What I learned in 2017 as CTO for a VR startup

January 18, 2018
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For me, I’ve found that I have to get my hands dirty to really understand and appreciate something. There can be a big difference between learning something in the abstract and applying it in real life, particularly in production environments.

I spent most of 2017 as interim CTO for a VR startup. This was a great opportunity for me and I’m grateful for the chance it gave me to meet and work with some great folks.

Below is a list of some of the technologies and otherwise that I learned in 2017 as a result.

360 Video / Photos

I learned about 360 video and photo formats, transcoding, and playback.

In particular, I got a lot of experience with equirectangular projection[wikipedia].

I was surprised by the lack of mature tool-suites in the area. The tools available today for creating and working with 360 video and photos are very primitive, requiring extensive semi-manual effort to edit and manipulate 360 video. There is no one single dominant tool today. There is an opportunity there.

Hibernate ORM API with JPA 2.0

Like all startups, things move fast, so there is always technical debt. In this case, there was a significant requirement to update the back-end to something more flexible, adaptable, and testable. With limited resources, and customer deadlines, fork-lift replacement was not an option. There was a functioning data model and a lot of business value in existing Hibernate ORM code. So, while we replaced the REST service with Jersey/JAX-RS/Spring, we kept and re-used the Hibernate ORM code and data models. This meant integrating Hibernate with JPA 2.0 and the Spring entity manager / data services. So, long story short, I learned more about Hibernate than I knew before 2017. And I learned more about Spring JPA too.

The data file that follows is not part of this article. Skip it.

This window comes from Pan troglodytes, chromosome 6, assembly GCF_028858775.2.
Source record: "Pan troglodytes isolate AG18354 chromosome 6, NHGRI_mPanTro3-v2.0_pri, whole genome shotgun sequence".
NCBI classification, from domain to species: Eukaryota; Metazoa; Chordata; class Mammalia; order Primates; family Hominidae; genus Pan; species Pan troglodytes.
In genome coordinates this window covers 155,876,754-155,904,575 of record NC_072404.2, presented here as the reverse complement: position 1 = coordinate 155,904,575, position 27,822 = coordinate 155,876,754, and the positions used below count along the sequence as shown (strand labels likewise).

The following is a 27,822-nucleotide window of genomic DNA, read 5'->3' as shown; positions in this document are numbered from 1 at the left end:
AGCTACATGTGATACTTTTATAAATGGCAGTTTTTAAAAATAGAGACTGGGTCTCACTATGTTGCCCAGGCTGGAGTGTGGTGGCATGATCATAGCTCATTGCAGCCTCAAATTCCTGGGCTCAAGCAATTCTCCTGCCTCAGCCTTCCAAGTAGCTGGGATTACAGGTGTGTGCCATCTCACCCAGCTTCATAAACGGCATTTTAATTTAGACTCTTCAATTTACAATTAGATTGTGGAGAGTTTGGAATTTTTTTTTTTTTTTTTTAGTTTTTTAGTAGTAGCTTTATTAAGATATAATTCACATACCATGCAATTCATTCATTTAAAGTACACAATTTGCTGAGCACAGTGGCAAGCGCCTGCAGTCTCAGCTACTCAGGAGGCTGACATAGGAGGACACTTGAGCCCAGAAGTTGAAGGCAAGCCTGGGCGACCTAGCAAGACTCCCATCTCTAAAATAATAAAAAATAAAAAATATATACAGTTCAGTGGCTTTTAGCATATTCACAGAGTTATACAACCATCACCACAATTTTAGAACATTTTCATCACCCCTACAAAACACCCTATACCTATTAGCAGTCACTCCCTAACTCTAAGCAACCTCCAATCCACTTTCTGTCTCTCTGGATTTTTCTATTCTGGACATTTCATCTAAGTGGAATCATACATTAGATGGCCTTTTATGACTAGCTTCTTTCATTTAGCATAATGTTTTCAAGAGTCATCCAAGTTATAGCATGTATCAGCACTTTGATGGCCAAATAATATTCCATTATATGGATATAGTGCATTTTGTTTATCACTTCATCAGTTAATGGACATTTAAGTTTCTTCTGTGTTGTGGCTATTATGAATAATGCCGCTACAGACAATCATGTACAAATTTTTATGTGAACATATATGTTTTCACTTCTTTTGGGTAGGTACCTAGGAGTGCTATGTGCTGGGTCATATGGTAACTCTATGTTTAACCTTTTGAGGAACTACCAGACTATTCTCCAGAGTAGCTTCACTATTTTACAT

Amazon Elastic Transcoder

I’ve worked with a lot of AWS services but there always seems to be a new one I haven’t had a chance to use. For 2017, one of those was the Amazon Elastic Transcoder service.

As expected, it’s pretty cool. You set up a pipeline and S3 notifications (i.e. when a video file is uploaded) can trigger a Lambda function to initiate the transcoding and SNS notifications then indicate the state of the transcoding process and output. Easy peasy. 😉

CircleCI

As we built sufficient tests to allow for continuous integration deployments, it was a great opportunity to get familiar with CircleCI. Since we had a Maven build using the standard verify lifecycle, it was an easy fit with CircleCI. Basically upon every push of a specific git branch, CircleCI spawns a fresh container that then must be set up with any dependencies required to run the build (MySql, Tomcat etc.); it pulls the code, runs the build, all the integration tests, and if it all succeeds it deploys to either staging or production as determined by the git branch. It’s a nice service. I’d use it again on future projects.

Meta

That’s a short list of some of the technologies I got to explore in 2017. In addition to technologies, a few other things I learned in 2017 include:

  1. Even being pretty consistently the oldest person in the room, I still really enjoy working with teams, working with customers, and building new products and services
  2. Startups are still hard. Raising money is hard. Getting and pleasing customers is hard. Working with limited resources is challenging and can be stressful. I don’t envy startup CEO’s; they have a tough job.

So what’s next for me in 2018? I don’t know yet. I think I’ll be focusing on blockchain and AI/ML, but more on that to follow.

 

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